Children’s rights

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As a provider of education to boys with additional support needs, we very much share the concerns expressed (your report, 15 July), that of the 12,533 looked-after children with additional support needs, only 6,374 have been assessed for a Co-ordinated Support Plan.

This is despite the fact that there is a presumption, bound by legislation, that children in care who have additional support needs should be assessed accordingly.

Children and young people with care experience are some of the most vulnerable in our society and have much poorer educational outcomes and life chances when compared with their peers.

As an example, only 12 per cent of school leavers from a care background secured one or more Higher, compared with 59 per cent for the rest of the school population.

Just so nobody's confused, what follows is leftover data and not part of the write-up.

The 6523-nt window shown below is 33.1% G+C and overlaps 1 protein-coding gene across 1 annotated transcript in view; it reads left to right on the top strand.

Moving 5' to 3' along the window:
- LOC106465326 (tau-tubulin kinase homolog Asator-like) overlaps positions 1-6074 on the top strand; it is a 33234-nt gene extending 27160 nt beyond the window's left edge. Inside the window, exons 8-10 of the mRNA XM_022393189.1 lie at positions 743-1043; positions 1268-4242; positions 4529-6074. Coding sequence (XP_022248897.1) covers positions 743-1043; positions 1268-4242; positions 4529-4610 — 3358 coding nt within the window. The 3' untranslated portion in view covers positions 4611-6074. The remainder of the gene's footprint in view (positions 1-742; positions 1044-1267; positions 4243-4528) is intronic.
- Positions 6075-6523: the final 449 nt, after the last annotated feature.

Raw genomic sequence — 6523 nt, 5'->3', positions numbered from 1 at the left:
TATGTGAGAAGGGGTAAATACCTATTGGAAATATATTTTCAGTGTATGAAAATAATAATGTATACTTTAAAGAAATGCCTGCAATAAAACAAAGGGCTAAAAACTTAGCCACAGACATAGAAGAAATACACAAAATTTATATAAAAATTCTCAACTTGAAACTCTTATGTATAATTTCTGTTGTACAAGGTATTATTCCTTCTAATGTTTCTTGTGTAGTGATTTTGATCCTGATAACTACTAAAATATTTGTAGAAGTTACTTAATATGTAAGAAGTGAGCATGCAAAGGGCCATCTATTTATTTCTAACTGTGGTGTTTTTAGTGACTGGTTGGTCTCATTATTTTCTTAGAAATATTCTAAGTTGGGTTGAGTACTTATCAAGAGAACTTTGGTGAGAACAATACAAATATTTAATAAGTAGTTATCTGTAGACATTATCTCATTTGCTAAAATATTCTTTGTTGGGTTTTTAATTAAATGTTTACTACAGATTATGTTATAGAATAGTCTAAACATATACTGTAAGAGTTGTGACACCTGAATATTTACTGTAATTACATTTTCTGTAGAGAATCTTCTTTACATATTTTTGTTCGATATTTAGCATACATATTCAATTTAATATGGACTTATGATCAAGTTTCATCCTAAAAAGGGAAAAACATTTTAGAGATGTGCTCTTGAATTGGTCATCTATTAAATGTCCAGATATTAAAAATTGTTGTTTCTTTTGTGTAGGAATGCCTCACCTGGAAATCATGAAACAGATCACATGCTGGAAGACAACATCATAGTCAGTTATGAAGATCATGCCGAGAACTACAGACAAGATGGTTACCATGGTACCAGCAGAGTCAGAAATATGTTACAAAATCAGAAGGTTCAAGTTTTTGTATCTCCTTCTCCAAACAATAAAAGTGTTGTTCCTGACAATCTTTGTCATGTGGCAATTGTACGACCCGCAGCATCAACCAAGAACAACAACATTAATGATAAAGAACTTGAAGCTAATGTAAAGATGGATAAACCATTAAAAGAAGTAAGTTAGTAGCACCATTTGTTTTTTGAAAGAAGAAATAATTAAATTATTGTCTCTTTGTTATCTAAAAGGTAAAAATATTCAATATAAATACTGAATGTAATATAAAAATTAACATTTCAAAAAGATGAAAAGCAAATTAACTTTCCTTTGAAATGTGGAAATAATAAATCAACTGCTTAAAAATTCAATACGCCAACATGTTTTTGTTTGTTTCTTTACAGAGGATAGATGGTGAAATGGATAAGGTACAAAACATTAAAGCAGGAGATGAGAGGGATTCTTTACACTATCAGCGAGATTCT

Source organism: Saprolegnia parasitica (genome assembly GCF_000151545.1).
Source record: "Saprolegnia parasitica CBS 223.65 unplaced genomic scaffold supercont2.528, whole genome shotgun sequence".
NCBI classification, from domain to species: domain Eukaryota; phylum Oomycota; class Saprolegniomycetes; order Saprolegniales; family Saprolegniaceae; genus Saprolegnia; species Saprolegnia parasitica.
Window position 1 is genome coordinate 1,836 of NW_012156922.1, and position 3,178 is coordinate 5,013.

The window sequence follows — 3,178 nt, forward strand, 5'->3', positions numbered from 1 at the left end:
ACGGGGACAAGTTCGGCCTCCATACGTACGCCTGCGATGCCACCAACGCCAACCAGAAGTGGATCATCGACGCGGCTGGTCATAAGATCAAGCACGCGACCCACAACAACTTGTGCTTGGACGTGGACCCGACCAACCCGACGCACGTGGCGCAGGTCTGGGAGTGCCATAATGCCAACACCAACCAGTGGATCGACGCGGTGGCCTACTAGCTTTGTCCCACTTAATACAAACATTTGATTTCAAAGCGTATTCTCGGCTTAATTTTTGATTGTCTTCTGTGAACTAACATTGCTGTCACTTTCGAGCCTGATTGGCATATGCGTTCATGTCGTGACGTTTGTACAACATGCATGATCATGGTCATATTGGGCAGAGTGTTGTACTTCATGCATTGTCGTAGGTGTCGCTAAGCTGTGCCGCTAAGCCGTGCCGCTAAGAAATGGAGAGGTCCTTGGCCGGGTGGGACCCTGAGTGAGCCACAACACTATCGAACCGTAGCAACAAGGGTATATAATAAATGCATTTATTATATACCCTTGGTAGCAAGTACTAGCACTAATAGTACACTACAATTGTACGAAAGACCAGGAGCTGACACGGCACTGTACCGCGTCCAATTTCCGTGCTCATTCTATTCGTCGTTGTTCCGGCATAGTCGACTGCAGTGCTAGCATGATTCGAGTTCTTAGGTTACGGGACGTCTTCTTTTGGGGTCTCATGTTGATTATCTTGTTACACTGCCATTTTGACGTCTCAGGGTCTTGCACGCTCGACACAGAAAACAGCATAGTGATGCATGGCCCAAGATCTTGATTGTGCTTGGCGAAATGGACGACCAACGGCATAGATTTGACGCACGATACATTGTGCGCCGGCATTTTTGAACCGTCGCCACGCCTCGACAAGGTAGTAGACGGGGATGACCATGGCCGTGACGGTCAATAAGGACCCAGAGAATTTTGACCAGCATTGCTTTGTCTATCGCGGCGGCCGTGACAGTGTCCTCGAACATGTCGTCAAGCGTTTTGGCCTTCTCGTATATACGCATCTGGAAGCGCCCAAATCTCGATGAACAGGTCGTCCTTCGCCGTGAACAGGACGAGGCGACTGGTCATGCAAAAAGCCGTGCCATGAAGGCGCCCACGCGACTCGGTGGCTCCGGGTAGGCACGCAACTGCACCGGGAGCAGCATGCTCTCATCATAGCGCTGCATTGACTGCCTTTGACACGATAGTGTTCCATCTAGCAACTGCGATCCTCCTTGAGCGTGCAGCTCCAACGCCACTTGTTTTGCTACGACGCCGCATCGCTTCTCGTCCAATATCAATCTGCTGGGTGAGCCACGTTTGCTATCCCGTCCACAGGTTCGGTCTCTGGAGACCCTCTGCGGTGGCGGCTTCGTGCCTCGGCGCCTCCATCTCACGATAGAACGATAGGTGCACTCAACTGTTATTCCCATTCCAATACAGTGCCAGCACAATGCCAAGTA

Coupled with this, looked-after children are too often not made aware of their rights, and, as a result, there is clearly a need for a statutory right to independent advocacy services.

Being in care can be a difficult environment for children and young people to cope with. While they have been placed in care because their families are unable to provide them with the caring, nurturing and in some cases, safe, environments which they deserve – many children and young people can find the process very daunting and unsettling.

The needs of all children in care should be assessed in a timely manner, and they should have statutory rights to independent advocacy, giving this group the life chances they deserve.

Stuart Jacob

Director

Falkland House

Fife